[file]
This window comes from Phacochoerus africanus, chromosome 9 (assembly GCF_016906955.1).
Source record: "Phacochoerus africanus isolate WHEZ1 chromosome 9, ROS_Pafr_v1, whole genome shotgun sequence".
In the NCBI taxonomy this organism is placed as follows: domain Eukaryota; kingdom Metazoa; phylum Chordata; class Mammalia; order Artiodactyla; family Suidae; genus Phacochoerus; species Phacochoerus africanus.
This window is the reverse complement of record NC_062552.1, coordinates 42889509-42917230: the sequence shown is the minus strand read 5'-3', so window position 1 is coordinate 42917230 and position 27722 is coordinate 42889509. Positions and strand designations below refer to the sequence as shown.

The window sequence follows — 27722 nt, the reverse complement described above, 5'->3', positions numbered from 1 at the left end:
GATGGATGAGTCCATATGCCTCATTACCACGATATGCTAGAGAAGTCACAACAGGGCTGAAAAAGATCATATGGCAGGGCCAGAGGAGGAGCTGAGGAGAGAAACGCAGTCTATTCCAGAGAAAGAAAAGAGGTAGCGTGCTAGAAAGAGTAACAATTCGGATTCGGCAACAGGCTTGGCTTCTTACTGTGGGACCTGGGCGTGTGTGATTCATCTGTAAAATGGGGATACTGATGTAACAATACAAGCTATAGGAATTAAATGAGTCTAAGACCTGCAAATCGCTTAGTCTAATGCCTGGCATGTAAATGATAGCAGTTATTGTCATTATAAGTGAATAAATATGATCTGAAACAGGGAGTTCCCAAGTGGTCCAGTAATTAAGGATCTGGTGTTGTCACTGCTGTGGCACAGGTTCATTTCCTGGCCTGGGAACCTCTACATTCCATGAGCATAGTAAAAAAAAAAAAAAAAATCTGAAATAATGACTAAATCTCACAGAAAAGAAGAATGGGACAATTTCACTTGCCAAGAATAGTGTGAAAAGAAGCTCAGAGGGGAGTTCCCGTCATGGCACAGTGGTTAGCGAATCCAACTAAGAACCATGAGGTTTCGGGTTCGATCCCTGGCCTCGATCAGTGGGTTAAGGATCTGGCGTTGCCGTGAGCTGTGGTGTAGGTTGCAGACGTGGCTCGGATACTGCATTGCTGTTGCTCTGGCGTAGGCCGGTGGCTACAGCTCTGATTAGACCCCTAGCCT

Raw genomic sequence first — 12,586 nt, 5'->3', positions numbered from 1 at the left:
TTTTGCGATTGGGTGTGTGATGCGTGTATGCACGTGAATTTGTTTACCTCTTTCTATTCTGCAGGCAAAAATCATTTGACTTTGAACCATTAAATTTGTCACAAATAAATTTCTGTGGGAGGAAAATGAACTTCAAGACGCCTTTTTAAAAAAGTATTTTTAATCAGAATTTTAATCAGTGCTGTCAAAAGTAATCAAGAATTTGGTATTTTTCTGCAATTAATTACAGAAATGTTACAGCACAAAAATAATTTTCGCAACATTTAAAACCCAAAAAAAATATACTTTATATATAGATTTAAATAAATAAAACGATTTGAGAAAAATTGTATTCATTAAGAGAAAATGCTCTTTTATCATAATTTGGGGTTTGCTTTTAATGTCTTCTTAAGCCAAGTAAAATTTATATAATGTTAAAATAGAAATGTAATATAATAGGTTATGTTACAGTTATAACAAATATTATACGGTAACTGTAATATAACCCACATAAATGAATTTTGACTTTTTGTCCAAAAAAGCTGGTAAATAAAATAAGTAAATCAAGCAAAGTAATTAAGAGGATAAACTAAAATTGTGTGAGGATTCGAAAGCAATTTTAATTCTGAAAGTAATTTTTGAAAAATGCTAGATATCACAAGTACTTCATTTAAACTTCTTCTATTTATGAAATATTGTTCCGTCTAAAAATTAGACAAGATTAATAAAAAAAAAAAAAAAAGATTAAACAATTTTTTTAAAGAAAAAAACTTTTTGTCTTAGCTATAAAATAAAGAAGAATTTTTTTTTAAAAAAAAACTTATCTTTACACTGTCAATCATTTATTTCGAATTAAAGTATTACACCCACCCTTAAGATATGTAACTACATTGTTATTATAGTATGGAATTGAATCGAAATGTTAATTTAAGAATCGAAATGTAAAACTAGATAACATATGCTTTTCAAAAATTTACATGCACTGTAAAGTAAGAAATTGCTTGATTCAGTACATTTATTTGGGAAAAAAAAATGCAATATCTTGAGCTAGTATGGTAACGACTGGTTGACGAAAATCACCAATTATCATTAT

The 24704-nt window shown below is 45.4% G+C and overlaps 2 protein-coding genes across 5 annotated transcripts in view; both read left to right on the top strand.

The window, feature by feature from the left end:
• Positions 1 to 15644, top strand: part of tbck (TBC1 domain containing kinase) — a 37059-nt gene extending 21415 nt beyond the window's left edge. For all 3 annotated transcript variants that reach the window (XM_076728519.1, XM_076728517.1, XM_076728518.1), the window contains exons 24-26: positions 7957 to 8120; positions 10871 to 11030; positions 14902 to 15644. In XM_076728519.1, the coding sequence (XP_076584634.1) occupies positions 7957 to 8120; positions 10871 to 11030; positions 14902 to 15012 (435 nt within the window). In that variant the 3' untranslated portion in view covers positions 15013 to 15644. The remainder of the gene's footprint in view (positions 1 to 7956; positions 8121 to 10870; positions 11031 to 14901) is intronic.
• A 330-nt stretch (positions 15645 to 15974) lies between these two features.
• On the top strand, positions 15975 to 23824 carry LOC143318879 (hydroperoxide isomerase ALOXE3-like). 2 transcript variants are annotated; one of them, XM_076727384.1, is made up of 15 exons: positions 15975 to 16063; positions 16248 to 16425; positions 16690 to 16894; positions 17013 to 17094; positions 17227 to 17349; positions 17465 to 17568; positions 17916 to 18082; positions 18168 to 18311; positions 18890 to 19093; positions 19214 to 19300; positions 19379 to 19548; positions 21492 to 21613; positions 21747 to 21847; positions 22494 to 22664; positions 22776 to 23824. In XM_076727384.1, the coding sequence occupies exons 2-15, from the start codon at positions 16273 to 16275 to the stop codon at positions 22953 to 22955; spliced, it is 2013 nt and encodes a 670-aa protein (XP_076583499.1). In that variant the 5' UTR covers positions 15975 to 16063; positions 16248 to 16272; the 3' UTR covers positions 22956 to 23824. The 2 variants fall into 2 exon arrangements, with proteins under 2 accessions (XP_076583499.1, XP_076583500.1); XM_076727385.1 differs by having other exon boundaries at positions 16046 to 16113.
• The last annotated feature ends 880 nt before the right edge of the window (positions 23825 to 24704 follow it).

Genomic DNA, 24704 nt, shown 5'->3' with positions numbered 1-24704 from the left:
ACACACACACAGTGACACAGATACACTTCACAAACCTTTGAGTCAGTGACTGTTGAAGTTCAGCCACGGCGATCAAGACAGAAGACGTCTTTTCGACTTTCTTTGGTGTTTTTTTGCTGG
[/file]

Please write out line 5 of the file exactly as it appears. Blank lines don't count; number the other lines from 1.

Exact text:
The window sequence follows — 27722 nt, the reverse complement described above, 5'->3', positions numbered from 1 at the left end: